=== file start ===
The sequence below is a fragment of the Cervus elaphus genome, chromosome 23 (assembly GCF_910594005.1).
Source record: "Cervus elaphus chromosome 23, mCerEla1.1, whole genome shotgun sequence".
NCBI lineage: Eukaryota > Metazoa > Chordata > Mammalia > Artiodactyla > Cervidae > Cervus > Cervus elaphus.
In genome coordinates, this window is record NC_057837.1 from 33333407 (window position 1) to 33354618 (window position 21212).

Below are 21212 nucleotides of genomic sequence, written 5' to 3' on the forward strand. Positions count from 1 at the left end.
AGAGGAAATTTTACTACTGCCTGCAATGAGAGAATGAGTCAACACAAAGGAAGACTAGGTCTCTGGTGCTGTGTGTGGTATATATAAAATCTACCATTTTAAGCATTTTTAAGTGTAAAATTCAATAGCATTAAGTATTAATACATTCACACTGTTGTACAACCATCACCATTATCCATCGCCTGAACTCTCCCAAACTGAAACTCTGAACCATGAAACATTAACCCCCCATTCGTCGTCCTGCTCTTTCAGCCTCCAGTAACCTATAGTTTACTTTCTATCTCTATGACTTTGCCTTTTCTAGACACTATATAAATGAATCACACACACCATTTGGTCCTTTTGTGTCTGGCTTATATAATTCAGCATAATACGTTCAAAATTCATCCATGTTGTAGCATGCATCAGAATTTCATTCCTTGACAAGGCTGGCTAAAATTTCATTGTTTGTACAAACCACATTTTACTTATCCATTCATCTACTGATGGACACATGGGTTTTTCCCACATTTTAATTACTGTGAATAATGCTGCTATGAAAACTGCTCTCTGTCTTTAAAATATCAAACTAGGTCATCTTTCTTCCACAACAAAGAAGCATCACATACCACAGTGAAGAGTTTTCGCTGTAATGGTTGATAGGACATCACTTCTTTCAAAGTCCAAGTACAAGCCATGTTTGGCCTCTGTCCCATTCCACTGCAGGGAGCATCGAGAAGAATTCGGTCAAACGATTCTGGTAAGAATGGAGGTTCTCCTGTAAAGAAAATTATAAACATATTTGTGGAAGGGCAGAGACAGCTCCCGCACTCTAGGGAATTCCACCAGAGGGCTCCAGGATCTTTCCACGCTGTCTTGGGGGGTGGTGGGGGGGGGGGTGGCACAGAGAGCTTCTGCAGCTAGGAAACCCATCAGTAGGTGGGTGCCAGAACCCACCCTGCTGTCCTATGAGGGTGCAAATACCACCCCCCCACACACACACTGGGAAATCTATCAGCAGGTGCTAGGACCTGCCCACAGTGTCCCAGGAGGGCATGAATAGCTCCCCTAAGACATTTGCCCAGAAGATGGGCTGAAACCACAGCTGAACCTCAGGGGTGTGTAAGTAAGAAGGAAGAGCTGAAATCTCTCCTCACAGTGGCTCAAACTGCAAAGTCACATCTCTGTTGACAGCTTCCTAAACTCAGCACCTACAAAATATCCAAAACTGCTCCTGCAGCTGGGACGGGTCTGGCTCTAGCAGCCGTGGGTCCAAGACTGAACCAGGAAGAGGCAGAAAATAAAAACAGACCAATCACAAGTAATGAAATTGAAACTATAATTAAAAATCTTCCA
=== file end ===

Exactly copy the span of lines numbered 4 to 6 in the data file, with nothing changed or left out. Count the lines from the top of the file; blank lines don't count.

In genome coordinates, this window is record NC_057837.1 from 33333407 (window position 1) to 33354618 (window position 21212).

Below are 21212 nucleotides of genomic sequence, written 5' to 3' on the forward strand. Positions count from 1 at the left end.
AGAGGAAATTTTACTACTGCCTGCAATGAGAGAATGAGTCAACACAAAGGAAGACTAGGTCTCTGGTGCTGTGTGTGGTATATATAAAATCTACCATTTTAAGCATTTTTAAGTGTAAAATTCAATAGCATTAAGTATTAATACATTCACACTGTTGTACAACCATCACCATTATCCATCGCCTGAACTCTCCCAAACTGAAACTCTGAACCATGAAACATTAACCCCCCATTCGTCGTCCTGCTCTTTCAGCCTCCAGTAACCTATAGTTTACTTTCTATCTCTATGACTTTGCCTTTTCTAGACACTATATAAATGAATCACACACACCATTTGGTCCTTTTGTGTCTGGCTTATATAATTCAGCATAATACGTTCAAAATTCATCCATGTTGTAGCATGCATCAGAATTTCATTCCTTGACAAGGCTGGCTAAAATTTCATTGTTTGTACAAACCACATTTTACTTATCCATTCATCTACTGATGGACACATGGGTTTTTCCCACATTTTAATTACTGTGAATAATGCTGCTATGAAAACTGCTCTCTGTCTTTAAAATATCAAACTAGGTCATCTTTCTTCCACAACAAAGAAGCATCACATACCACAGTGAAGAGTTTTCGCTGTAATGGTTGATAGGACATCACTTCTTTCAAAGTCCAAGTACAAGCCATGTTTGGCCTCTGTCCCATTCCACTGCAGGGAGCATCGAGAAGAATTCGGTCAAACGATTCTGGTAAGAATGGAGGTTCTCCTGTAAAGAAAATTATAAACATATTTGTGGAAGGGCAGAGACAGCTCCCGCACTCTAGGGAATTCCACCAGAGGGCTCCAGGATCTTTCCACGCTGTCTTGGGGGGTGGTGGGGGGGGGGGTGGCACAGAGAGCTTCTGCAGCTAGGAAACCCATCAGTAGGTGGGTGCCAGAACCCACCCTGCTGTCCTATGAGGGTGCAAATACCACCCCCCCACACACACACTGGGAAATCTATCAGCAGGTGCTAGGACCTGCCCACAGTGTCCCAGGAGGGCATGAATAGCTCCCCTAAGACATTTGCCCAGAAGATGGGCTGAAACCACAGCTGAACCTCAGGGGTGTGTAAGTAAGAAGGAAGAGCTGAAATCTCTCCTCACAGTGGCTCAAACTGCAAAGTCACATCTCTGTTGACAGCTTCCTAAACTCAGCACCTACAAAATATCCAAAACTGCTCCTGCAGCTGGGACGGGTCTGGCTCTAGCAGCCGTGGGTCCAAGACTGAACCAGGAAGAGGCAGAAAATAAAAACAGACCAATCACAAGTAATGAAATTGAAACTATAATTAAAAATCTTCCA